Nothing about us without us: A research agenda
Autistics want to collaborate on genetic research that determines their future.
In light of the recent resounding success of the Asia-Pacific Autism Conference 2013 in creating a positive and collaborative, Autistic friendly environment that valued contributions of people on the autism spectrum we call for the same approach in the autism research community. We believe that APAC 2013 has demonstrated that working together for the betterment of the lives of Autistic people is possible and should be embraced by our research communities.
This inclusion should not merely be a nod to the existence of Autistics it should value their contributions to setting the research agenda and to grappling with some of the contemporary ethical challenges faced by the research community.
If there are to be discussions about the future of the very existence of the genotype of autism and therefore Autistic people we should be involved in those discussions in meaningful ways. There is not a black-and-white answer to the question of pursuing genetic research. The conversations that need to be had need to be deep and deliberative and must include the community of interest.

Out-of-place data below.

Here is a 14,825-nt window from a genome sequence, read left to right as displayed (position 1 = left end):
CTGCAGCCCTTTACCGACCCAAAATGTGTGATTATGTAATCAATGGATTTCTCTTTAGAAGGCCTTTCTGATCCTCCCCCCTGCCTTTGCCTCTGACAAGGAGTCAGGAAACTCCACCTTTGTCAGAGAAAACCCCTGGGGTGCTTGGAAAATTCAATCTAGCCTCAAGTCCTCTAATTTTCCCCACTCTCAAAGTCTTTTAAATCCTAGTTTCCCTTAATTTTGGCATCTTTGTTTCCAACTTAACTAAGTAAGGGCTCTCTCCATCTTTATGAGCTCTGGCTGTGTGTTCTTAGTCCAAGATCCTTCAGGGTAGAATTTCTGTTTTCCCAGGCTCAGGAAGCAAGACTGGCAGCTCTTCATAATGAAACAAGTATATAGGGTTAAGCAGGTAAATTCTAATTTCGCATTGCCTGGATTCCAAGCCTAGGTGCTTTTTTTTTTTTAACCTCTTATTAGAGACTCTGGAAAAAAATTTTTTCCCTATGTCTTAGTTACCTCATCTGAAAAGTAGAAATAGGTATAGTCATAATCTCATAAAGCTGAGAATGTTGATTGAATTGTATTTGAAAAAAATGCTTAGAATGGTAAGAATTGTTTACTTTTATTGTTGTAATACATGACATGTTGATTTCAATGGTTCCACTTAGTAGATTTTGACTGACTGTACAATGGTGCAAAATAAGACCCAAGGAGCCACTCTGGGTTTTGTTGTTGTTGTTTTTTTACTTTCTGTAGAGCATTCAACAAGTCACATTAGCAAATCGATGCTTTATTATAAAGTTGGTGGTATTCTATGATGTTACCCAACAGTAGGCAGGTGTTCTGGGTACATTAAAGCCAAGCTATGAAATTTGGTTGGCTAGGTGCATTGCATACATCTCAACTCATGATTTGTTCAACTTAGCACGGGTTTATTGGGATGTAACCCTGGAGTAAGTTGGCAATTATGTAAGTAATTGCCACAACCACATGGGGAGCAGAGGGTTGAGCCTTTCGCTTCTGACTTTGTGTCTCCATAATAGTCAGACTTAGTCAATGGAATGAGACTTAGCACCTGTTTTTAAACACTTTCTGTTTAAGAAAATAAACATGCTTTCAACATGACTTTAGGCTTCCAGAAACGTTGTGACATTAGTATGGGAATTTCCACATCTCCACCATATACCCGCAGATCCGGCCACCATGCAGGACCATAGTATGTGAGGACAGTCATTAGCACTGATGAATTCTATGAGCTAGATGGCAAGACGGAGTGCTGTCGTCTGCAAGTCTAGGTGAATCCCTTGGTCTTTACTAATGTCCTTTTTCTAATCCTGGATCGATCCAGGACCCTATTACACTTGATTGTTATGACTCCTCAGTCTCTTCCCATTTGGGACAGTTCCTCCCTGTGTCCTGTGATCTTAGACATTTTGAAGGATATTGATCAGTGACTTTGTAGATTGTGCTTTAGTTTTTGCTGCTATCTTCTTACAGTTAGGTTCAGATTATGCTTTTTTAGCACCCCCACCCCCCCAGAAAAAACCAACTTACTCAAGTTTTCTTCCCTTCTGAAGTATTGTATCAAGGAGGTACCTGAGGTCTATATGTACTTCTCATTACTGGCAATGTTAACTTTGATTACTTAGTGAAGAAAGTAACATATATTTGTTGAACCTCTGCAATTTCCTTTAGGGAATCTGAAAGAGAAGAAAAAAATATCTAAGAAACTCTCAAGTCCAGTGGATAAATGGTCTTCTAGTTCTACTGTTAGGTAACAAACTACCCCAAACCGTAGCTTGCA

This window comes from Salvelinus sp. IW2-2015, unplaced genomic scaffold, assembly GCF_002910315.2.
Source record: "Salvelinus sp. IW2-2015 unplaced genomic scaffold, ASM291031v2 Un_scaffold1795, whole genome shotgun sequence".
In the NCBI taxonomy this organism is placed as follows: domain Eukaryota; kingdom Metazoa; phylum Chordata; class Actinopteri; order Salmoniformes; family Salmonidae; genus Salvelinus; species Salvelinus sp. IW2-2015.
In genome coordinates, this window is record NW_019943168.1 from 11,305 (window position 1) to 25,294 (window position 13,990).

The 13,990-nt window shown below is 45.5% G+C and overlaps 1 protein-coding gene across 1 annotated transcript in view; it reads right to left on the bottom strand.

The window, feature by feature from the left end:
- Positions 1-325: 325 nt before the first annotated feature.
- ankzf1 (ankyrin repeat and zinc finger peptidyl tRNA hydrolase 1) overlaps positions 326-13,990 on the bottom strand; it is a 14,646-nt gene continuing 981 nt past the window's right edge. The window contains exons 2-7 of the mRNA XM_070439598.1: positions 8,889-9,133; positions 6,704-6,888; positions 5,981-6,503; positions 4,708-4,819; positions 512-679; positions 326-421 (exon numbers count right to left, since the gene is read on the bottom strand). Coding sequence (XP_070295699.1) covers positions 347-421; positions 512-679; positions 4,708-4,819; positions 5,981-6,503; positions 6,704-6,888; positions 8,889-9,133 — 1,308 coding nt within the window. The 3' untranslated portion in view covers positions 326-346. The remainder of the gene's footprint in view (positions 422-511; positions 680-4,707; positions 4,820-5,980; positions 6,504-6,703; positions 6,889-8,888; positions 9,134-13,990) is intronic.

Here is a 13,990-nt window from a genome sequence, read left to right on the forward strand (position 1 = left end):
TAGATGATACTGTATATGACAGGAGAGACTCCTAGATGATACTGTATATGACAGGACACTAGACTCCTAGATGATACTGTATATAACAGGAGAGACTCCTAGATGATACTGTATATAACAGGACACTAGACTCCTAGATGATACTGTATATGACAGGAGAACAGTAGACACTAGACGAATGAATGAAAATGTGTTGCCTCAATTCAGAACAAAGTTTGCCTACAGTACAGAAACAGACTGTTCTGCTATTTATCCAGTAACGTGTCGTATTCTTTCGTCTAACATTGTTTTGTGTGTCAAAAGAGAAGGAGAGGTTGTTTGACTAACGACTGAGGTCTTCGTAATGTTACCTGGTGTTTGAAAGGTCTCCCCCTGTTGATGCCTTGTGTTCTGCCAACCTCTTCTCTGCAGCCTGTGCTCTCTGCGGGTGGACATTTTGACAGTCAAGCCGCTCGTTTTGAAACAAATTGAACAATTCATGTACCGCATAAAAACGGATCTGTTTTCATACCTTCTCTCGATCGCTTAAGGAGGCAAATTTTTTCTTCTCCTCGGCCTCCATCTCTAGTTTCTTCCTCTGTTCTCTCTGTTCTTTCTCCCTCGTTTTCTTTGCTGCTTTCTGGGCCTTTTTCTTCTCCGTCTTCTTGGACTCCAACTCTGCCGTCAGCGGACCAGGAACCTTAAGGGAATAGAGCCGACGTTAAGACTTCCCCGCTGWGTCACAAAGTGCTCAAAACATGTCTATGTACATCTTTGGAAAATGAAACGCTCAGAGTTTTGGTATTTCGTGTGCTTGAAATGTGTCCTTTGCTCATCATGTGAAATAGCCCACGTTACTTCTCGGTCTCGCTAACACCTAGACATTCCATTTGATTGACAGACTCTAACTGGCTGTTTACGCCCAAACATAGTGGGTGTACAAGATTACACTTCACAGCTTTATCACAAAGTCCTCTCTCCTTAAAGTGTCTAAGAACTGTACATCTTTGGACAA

In particular we call upon the Cooperative Research Centre for living with Autism Spectrum Disorders, the Australasian Society for Autism Research and the Olga Tennison Autism Research Centre to create specific positions for Autistic people within their governance structures, as reviewers of research methods and as decision makers in determining allocation of funds.
Furthermore, we call on the Federal Government to ensure that it does not distribute research monies to consortia that do not have a strategy to ensure the voice of autistic people is sought.
We are convinced that this is the way forward and that Autistics have a great deal to offer the research community particularly in terms of contemporary ethics and participatory approaches to research.
Katharine Annear 0400 003 656 & Geraldine Robertson 0488 651 500